On Thursday, October 2, 2008, Stroud™ Water Research Center, hosted its 6th annual fundraising gala, The Water’s Edge at Longwood Gardens in Kennett Square, PA. Featured speaker Flip Nicklin, a National Geographic contributing photographer and the foremost underwater photographer in the world, presented “Whales, A Changing View.”
Nicklin joined Stroud Center education staff earlier in the day to present a special children’s education program for Tatnall School’s seventh grade life sciences students entitled, “The Art of Communicating Science.”
“I was delighted to be offered the opportunity to speak at The Water’s Edge and to participate in the Stroud Center’s education program as well,” said Nicklin, the co-founder of Whale Trust, a not-for-profit research and environmental education organization based in Maui. “Education provides both of our organizations with the platform to share our research findings with others — and that’s critical to the preservation and protection of all the world’s resources.”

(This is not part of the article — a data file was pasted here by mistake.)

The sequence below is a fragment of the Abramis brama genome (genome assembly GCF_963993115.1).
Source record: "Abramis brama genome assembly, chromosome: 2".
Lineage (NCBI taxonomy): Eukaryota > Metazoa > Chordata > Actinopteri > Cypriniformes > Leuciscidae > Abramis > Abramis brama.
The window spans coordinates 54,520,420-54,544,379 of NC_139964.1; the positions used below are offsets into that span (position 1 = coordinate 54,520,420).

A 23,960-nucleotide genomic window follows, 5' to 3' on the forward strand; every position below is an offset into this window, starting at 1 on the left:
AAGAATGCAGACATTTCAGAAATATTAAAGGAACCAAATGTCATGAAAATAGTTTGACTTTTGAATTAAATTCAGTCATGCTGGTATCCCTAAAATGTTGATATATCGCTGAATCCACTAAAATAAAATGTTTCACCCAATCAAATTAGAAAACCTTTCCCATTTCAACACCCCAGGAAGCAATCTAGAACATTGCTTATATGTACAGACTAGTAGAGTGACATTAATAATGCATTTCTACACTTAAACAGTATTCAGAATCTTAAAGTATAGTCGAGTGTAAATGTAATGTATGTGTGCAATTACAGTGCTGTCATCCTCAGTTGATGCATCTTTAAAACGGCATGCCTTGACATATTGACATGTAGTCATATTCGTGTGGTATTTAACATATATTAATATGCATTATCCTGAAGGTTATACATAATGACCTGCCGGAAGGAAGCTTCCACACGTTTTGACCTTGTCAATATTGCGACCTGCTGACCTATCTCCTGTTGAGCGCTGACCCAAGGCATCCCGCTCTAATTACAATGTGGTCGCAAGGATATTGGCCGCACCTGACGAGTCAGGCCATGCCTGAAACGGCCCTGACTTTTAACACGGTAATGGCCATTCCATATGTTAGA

Students from the Tatnall School in Wilmington, Delaware benefited from an unusual enhancement to their watershed education program. Nicklin joined these students on the White Clay Creek and shared his philosophy about photography’s role in environmental education — beginning their experience with a presentation of his work.
“Scientific work is important — and when what we learn is conveyed to society at large, it has the potential to make life better for everyone,” said Karen Barker, Life Sciences teacher at the Tatnall School in Wilmington, Delaware. “Tatnall School’s approach to the sciences has always been that we learn best by doing, so the experiential approach taken by the Stroud Center with its watershed education programs is a great fit. Our students are observing, thinking and doing the work of scientists — and that’s really exciting.”